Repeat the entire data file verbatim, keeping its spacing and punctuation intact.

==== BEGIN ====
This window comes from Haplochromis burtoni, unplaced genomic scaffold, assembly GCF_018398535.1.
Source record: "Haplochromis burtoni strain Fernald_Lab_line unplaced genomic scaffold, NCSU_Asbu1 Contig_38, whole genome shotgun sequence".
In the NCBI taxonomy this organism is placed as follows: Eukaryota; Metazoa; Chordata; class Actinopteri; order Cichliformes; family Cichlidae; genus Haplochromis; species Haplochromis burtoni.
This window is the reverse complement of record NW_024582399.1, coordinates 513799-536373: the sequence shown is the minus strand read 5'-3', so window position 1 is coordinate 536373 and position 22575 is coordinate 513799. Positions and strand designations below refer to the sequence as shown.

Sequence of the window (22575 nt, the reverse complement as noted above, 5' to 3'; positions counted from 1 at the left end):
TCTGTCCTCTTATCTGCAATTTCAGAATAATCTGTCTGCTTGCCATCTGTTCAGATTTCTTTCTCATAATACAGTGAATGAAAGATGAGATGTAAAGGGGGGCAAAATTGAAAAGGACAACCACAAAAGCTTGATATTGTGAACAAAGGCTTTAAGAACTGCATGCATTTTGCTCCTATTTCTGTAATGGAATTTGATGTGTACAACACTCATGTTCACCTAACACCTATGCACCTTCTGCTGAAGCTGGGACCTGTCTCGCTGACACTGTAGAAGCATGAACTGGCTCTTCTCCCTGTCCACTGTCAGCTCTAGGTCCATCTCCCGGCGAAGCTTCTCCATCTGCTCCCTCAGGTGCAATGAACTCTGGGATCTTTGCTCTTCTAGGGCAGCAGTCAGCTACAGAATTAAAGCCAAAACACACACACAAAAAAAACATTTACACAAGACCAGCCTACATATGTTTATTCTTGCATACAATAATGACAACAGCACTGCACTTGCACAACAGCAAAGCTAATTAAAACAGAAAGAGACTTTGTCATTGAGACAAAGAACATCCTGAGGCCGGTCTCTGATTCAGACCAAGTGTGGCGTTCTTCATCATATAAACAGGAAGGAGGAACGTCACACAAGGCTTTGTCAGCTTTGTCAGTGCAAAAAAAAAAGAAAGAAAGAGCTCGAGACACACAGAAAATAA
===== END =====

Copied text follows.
This window comes from Haplochromis burtoni, unplaced genomic scaffold, assembly GCF_018398535.1.
Source record: "Haplochromis burtoni strain Fernald_Lab_line unplaced genomic scaffold, NCSU_Asbu1 Contig_38, whole genome shotgun sequence".
In the NCBI taxonomy this organism is placed as follows: Eukaryota; Metazoa; Chordata; class Actinopteri; order Cichliformes; family Cichlidae; genus Haplochromis; species Haplochromis burtoni.
This window is the reverse complement of record NW_024582399.1, coordinates 513799-536373: the sequence shown is the minus strand read 5'-3', so window position 1 is coordinate 536373 and position 22575 is coordinate 513799. Positions and strand designations below refer to the sequence as shown.

Sequence of the window (22575 nt, the reverse complement as noted above, 5' to 3'; positions counted from 1 at the left end):
TCTGTCCTCTTATCTGCAATTTCAGAATAATCTGTCTGCTTGCCATCTGTTCAGATTTCTTTCTCATAATACAGTGAATGAAAGATGAGATGTAAAGGGGGGCAAAATTGAAAAGGACAACCACAAAAGCTTGATATTGTGAACAAAGGCTTTAAGAACTGCATGCATTTTGCTCCTATTTCTGTAATGGAATTTGATGTGTACAACACTCATGTTCACCTAACACCTATGCACCTTCTGCTGAAGCTGGGACCTGTCTCGCTGACACTGTAGAAGCATGAACTGGCTCTTCTCCCTGTCCACTGTCAGCTCTAGGTCCATCTCCCGGCGAAGCTTCTCCATCTGCTCCCTCAGGTGCAATGAACTCTGGGATCTTTGCTCTTCTAGGGCAGCAGTCAGCTACAGAATTAAAGCCAAAACACACACACAAAAAAAACATTTACACAAGACCAGCCTACATATGTTTATTCTTGCATACAATAATGACAACAGCACTGCACTTGCACAACAGCAAAGCTAATTAAAACAGAAAGAGACTTTGTCATTGAGACAAAGAACATCCTGAGGCCGGTCTCTGATTCAGACCAAGTGTGGCGTTCTTCATCATATAAACAGGAAGGAGGAACGTCACACAAGGCTTTGTCAGCTTTGTCAGTGCAAAAAAAAAAGAAAGAAAGAGCTCGAGACACACAGAAAATAA